We have adopted various tests for this central inquiry. For instance, in analyzing whether a taking has occurred, we first ask if the regulation “substantially advances legitimate state interests.” Presbytery, 114 Wash.2d at 333, 787 P.2d 907. If it does, then we consider whether a facial or an as-applied challenge is involved. For a facial challenge, “the landowner must show that the regulation denies all economically viable use of any parcel of regulated property in order to constitute a taking.” Id. at 333-34, 787 P.2d 907. For a challenge to the specific application of the regulation, the Court employs a three-part test: “(1) the economic impact of the regulation on the property; (2) the extent of the regulation's interference with investment-backed expectations; and (3) the character of the government action.” Id. at 335-36, 787 P.2d 907. The standard of review for an alleged substantive due process violation also employs a three-part test: “(1) whether the regulation is aimed at achieving a legitimate public purpose; (2) whether it uses means that are reasonably necessary to achieve that purpose; and (3) whether it is unduly oppressive on the landowner.” Id. at 330, 787 P.2d 907. As inspection shows, all of these tests can be reduced to the central inquiry-does the regulation “go too far.”
3. A Clearer Approach: Dolan
We began our analysis in Presbytery by equating inverse condemnation with excessive regulation. Equating these two different concepts was unfortunate, however, because doing so causes unnecessary confusion. The term “inverse condemnation” is better left to its original association as the inverse of eminent domain: “an ‘action brought against a governmental entity having the power of eminent domain to recover the value of property which has been appropriated in fact, but with no formal exercise of the power.’ Martin v. Port of Seattle, 64 Wash.2d 309, 310 n. 1, 391 P.2d 540 (1964), cert. denied, 379 U.S. 989, 85 S.Ct. 701, 13 L.Ed.2d 610 (1965).” Presbytery, 114 Wash.2d at 323 n. 2, 787 P.2d 907. What makes inverse condemnation inverse is that the compensation for the taking occurs after the taking, and at the instance of the property owner, who sues for the value of the taking.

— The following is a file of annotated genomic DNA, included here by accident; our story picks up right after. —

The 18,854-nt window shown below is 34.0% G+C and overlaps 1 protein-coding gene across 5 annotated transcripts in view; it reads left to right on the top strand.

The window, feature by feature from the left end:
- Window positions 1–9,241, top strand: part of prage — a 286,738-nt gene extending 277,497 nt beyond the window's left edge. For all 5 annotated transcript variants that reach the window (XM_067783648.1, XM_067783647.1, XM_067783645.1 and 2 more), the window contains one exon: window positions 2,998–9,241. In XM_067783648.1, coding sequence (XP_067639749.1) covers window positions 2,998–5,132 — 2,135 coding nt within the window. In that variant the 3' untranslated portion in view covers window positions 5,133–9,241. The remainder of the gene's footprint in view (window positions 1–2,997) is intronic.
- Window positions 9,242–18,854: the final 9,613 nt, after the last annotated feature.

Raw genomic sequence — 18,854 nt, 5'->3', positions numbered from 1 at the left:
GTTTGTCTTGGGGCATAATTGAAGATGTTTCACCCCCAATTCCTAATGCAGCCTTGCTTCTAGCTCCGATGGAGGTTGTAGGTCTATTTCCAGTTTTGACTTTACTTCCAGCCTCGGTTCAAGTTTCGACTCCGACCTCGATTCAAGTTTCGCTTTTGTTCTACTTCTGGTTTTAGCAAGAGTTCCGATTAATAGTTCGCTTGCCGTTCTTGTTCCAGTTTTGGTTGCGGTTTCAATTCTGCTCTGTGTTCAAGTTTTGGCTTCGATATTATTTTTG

Condemnation by eminent domain means an actual physical occupation or taking of property, or damage to it. Condemnation does not occur until the landowner receives compensation through the eminent domain process.
A regulatory taking is not a physical occupation of land, or damage to land, but simply a regulatory limitation of the owner's use of land.11 Damages from a regulatory taking will almost always be in the nature of economic loss, rather than in the form of monetary loss resulting from physical occupation of or damage to land. The allegation in a regulatory taking case will be that owner's land diminished in economic value as a result of restrictions the regulation placed on its use. The law should maintain a robust distinction between eminent domain and inverse condemnation on the one hand, and regulatory taking on the other.
In defining a regulatory taking, we would be wise to cut the Gordian Knot by scrapping the conflicting lines of authority and start afresh to describe when a regulatory limitation of the owner's use of land, which is not a physical occupation of the land or damage to the land, constitutes a taking. We should abandon substantive due process as an analytical tool and avoid the alternate remedies for excessive government regulation set forth in Orion and subsequent cases. We should rely instead on Dolan, which provides a workable framework for assessing an allegation of excessive regulation of land.